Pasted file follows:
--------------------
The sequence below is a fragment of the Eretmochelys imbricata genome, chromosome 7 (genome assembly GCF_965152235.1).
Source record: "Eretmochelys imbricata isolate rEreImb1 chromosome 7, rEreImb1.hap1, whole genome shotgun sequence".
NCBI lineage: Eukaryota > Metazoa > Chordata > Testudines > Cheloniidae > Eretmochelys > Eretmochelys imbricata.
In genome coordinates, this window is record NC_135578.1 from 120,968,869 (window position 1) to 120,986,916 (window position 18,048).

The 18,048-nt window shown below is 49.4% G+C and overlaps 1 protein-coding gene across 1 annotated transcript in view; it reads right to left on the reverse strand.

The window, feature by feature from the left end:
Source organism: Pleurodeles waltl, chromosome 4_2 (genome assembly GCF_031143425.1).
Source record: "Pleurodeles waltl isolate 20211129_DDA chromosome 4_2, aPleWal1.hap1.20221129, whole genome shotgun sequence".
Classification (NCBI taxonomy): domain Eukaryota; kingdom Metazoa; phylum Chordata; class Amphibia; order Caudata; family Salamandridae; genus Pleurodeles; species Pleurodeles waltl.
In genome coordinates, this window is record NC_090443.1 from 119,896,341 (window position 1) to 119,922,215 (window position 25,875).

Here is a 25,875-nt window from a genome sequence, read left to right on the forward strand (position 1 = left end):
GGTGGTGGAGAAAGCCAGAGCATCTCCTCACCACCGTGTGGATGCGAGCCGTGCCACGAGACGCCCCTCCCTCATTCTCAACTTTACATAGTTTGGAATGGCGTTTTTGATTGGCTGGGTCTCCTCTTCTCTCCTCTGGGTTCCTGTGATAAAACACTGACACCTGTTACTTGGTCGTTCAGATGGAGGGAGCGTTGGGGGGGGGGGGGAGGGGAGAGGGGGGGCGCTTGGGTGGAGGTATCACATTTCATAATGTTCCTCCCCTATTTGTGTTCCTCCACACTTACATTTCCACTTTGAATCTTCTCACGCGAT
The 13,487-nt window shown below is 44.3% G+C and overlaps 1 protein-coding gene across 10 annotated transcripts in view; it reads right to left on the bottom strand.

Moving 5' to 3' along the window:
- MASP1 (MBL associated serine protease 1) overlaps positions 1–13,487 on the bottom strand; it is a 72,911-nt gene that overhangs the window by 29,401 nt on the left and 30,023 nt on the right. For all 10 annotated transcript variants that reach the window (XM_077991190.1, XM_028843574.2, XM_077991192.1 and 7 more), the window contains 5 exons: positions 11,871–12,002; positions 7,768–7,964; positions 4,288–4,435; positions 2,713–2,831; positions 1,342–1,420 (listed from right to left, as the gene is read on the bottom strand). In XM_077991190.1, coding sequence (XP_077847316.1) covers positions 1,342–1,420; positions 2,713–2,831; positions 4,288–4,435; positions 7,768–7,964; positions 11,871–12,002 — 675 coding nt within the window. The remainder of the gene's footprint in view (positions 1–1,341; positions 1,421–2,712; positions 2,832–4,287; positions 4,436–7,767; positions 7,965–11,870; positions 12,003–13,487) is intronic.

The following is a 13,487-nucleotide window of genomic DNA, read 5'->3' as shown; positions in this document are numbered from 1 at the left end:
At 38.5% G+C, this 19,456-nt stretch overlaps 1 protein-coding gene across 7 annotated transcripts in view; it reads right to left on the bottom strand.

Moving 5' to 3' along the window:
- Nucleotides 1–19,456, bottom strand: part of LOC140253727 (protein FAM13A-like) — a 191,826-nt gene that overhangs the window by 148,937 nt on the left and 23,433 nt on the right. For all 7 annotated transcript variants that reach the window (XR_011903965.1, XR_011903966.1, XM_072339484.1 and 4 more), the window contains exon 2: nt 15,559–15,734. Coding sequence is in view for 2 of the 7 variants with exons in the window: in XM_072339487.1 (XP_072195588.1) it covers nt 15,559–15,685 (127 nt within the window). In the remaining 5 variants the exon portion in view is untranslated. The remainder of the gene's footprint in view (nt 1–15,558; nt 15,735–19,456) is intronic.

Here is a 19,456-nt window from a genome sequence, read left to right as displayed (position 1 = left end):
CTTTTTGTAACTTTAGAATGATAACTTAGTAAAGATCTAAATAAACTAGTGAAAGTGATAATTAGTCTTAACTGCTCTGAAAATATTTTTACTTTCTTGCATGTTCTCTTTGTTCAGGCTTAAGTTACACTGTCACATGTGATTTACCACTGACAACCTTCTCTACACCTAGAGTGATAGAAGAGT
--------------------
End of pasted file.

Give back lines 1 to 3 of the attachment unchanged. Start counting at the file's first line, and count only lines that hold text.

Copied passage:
The sequence below is a fragment of the Eretmochelys imbricata genome, chromosome 7 (genome assembly GCF_965152235.1).
Source record: "Eretmochelys imbricata isolate rEreImb1 chromosome 7, rEreImb1.hap1, whole genome shotgun sequence".
NCBI lineage: Eukaryota > Metazoa > Chordata > Testudines > Cheloniidae > Eretmochelys > Eretmochelys imbricata.